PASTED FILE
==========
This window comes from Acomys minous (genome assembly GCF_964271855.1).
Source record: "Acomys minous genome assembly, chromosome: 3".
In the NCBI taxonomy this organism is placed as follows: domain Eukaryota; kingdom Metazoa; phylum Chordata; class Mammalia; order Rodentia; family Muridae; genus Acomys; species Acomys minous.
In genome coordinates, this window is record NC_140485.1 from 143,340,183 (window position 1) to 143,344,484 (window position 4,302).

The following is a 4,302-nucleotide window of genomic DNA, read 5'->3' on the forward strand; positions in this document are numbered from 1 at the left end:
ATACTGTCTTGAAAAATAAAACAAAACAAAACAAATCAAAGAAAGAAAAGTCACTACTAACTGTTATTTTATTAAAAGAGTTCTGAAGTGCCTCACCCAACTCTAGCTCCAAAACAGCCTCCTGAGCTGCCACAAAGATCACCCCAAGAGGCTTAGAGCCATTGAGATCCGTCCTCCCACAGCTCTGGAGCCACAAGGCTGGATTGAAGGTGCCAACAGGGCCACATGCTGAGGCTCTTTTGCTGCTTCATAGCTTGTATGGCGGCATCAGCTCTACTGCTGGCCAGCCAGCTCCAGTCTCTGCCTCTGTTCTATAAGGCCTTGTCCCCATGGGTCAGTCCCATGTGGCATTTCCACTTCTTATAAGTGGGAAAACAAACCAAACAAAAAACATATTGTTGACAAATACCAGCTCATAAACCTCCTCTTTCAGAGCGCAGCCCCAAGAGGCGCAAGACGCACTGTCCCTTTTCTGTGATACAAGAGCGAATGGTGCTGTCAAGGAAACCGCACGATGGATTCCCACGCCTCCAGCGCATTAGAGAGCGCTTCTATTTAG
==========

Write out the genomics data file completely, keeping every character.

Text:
This window comes from Acomys minous (genome assembly GCF_964271855.1).
Source record: "Acomys minous genome assembly, chromosome: 3".
In the NCBI taxonomy this organism is placed as follows: domain Eukaryota; kingdom Metazoa; phylum Chordata; class Mammalia; order Rodentia; family Muridae; genus Acomys; species Acomys minous.
In genome coordinates, this window is record NC_140485.1 from 143,340,183 (window position 1) to 143,344,484 (window position 4,302).

The following is a 4,302-nucleotide window of genomic DNA, read 5'->3' on the forward strand; positions in this document are numbered from 1 at the left end:
ATACTGTCTTGAAAAATAAAACAAAACAAAACAAATCAAAGAAAGAAAAGTCACTACTAACTGTTATTTTATTAAAAGAGTTCTGAAGTGCCTCACCCAACTCTAGCTCCAAAACAGCCTCCTGAGCTGCCACAAAGATCACCCCAAGAGGCTTAGAGCCATTGAGATCCGTCCTCCCACAGCTCTGGAGCCACAAGGCTGGATTGAAGGTGCCAACAGGGCCACATGCTGAGGCTCTTTTGCTGCTTCATAGCTTGTATGGCGGCATCAGCTCTACTGCTGGCCAGCCAGCTCCAGTCTCTGCCTCTGTTCTATAAGGCCTTGTCCCCATGGGTCAGTCCCATGTGGCATTTCCACTTCTTATAAGTGGGAAAACAAACCAAACAAAAAACATATTGTTGACAAATACCAGCTCATAAACCTCCTCTTTCAGAGCGCAGCCCCAAGAGGCGCAAGACGCACTGTCCCTTTTCTGTGATACAAGAGCGAATGGTGCTGTCAAGGAAACCGCACGATGGATTCCCACGCCTCCAGCGCATTAGAGAGCGCTTCTATTTAG